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Chapter: Medical Surgical Nursing: Vascular Disorders and Problems of Peripheral Circulation

Nursing Process: The Patient Who Has Peripheral Arterial Insufficiency of the Extremities

The nursing assessment includes a complete health and medica-tion history and identification of risk factors for peripheral artery disease.



The nursing assessment includes a complete health and medica-tion history and identification of risk factors for peripheral artery disease. Signs and symptoms detected during the nursing assess-ment may include claudication pain; rest pain in the forefoot; pallor, rubor, or cyanosis; weak or absent peripheral pulses; and skin breakdown or ulcerations.

Nursing Diagnosis


Based on assessment data, major nursing diagnoses for the patient may include the following:


·      Ineffective peripheral tissue perfusion related to compro-mised circulation


·      Chronic pain related to impaired ability of peripheral vessels to supply tissues with oxygen


·      Risk for impaired skin integrity related to compromised circulation


·      Deficient knowledge regarding self-care activities


Planning and Goals


The major goals for the patient may include increased arterial blood supply to the extremities, promotion of vasodilation, pre-vention of vascular compression, relief of pain, attainment or main-tenance of tissue integrity, and adherence to the self-care program.


Measures used by the patient and members of the health care team to accomplish a single goal must be evaluated in terms of the positive and the negative effects these measures may have on the simultaneous achievement of other goals. An overview of the care of a patient with peripheral arterial problems is provided in the Plan of Nursing Care: The Patient With Peripheral Vascular Problems.


Nursing Interventions




Arterial blood supply to a body part can be enhanced by position-ing the part below the level of the heart. For the lower extremities, this is accomplished by elevating the head of the patient’s bed on 15-cm (6-inch) blocks or by having the patient use a reclining chair or sit with the feet resting on the floor.


The nurse can assist the patient with walking or other moder-ate or graded isometric exercises that may be prescribed to pro-mote blood flow and encourage the development of collateral circulation. The nurse instructs the patient to walk to the point of pain, rest until pain subsides, and then resume walking so that en-durance can be increased as collateral circulation develops. Pain can serve as a guide in determining the amount of exercise appro-priate for an individual. The onset of pain indicates that the tis-sues are not receiving adequate oxygen, signaling the patient to rest before continuing activity. However, a regular exercise program can result in increased walking distance before the onset of clau-dication. The amount of exercise a patient can tolerate before the onset of pain is determined to provide a baseline for evaluation.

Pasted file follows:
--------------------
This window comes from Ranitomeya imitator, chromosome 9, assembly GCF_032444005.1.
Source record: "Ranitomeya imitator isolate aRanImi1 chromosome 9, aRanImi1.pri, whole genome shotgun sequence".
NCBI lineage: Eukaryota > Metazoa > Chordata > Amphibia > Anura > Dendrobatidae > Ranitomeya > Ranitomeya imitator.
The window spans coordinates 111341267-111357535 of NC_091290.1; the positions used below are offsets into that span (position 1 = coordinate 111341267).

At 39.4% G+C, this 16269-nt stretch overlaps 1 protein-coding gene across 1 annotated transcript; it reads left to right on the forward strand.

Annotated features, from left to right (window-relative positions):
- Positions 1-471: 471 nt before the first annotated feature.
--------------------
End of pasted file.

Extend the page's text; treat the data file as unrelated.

Not all patients with peripheral vascular disease should exercise. Before recommending any exercise program, the primary health care provider should be consulted. Conditions that worsen with ac-tivity include leg ulcers, cellulitis, gangrene, or acute thrombotic occlusions.




Arterial dilation promotes increased blood flow to the extremities and is therefore a desirable goal for patients with peripheral arte-rial disease. However, if the arteries are severely sclerosed, inelas-tic, or damaged, dilation is not possible. For this reason, measures to promote vasodilation, such as medications or surgery, may be only minimally effective.


Nursing interventions may involve applications of warmth to promote arterial flow and instructions to the patient to avoid ex-posure to cold temperatures, which causes vasoconstriction. Adequate clothing and warm temperatures protect the patient from chilling. If chilling occurs, a warm bath or drink is helpful.


When heat is applied directly to ischemic extremities, the tem-perature of the heat source must not exceed body temperature. Even at lower temperatures, burn injuries can occur in ischemic extremities. Excess heat may increase the metabolic rate of the ex-tremities and increase the need for oxygen beyond that provided by the reduced arterial flow through the diseased artery.


Nicotine causes vasospasm and can thereby dramatically re-duce circulation to the extremities. Tobacco smoke also impairs transport and cellular use of oxygen and increases blood viscosity. Patients with arterial insufficiency who use tobacco (ie, smoke, chew) must be fully informed of the effects of nicotine on circu-lation and encouraged to stop using tobacco.


Emotional upsets stimulate the sympathetic nervous system, resulting in peripheral vasoconstriction. Although emotional stress is unavoidable, it can be minimized to some degree by avoiding stressful situations when possible or by consistently fol-lowing a stress-management program. Counseling services or re-laxation training may be indicated for people who cannot cope effectively with situational stressors.